“I remember my dad coming home, getting the shotgun out of the gun rack, loading it and giving it to me,” White said. “He said, ‘If they come back, you know what to do,’ and went back out. I was eight years old.”
Vader was born big, but his size often put him at a disadvantage. A talented football player, he was too powerful to mess with the children his own age, so he was forced into rough games with older kids.
“It doesn’t sound like much now, but believe me that two and three-year jump at that early age is a big deal,” he said. “I got the hell beat out of me.”
They were brutal years, but they made White tough. By the time he graduated from L.A.’s Bell High School, he was a nationally ranked offensive center and one of the most heavily recruited athletes in the country. A full scholarship brought him to the University of Colorado where he became a two-time All American before being drafted by the Los Angeles Rams in 1978. The big man played in Super Bowl XIV, but a knee injury brought a premature end to his career after only two seasons. He pursued real estate after that and did well, but the work bored him.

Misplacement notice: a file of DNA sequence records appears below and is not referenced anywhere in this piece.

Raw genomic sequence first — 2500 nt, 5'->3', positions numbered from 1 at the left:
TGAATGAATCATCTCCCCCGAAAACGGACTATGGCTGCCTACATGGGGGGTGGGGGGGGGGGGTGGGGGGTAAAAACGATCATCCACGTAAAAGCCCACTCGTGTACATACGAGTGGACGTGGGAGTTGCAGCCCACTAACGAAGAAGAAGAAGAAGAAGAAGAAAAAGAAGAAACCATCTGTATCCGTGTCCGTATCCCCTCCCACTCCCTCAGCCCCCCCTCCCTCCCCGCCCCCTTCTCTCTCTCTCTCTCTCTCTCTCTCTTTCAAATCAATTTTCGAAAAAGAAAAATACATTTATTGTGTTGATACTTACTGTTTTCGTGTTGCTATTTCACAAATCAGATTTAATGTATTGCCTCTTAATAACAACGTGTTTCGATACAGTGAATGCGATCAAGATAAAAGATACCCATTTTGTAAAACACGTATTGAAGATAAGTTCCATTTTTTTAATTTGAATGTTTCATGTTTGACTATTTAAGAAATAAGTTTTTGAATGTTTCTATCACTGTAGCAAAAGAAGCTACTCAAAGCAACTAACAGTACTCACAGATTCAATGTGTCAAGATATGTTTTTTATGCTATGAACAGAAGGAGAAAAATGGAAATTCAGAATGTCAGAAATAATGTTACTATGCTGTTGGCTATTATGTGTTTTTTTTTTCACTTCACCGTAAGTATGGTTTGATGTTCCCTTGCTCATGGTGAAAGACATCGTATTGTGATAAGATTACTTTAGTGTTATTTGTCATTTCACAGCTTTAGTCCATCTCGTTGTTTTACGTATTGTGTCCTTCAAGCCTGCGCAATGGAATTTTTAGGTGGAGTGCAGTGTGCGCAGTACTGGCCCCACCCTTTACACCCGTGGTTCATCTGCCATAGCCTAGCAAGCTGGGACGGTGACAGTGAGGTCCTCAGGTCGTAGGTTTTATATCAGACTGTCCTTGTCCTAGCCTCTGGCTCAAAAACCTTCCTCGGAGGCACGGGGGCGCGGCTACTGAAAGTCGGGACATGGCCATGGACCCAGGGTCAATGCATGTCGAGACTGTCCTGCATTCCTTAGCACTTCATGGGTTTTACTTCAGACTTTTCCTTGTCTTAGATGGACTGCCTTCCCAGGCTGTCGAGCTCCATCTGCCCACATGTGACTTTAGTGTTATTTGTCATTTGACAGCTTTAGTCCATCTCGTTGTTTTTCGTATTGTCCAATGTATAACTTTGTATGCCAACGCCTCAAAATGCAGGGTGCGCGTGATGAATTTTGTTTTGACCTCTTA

A lifelong athlete, White desired something physical and aggressive, which naturally led him to professional wrestling. Breaking in was easy. American Wrestling Association promoter Verne Gagne took one look at the 6-foot-5, 450-pound wrecking ball and saw a wealth of opportunity.
Trained briefly by Olympic wrestler Brad Rheingans, White was huge and inexperienced, which made him dangerous. That meant only the roughest veterans would get in the ring with him. For six long months in 1985, Leon “Baby Bull” White was thrashed night in and night out by tough guys like his future rival Stan Hansen, the 475-pound Jerry Blackwell and Bruiser Brody who once, according to White, hit him so hard with a steel chair that it left an impression in his back that said “Made in Milwaukee.”
“I don’t know if it was planned to see if I’d quit, but they beat me unmercifully,” he admitted.
It was a bad time for White. Not so much because of the beatings — he could take a beating, he proved that already — but because he wasn’t developing as a talent. He wouldn’t start learning how to be a solid performer until 1987 when he was sent by Gagne to Otto Wanz’s Catch Wrestling Association in Germany.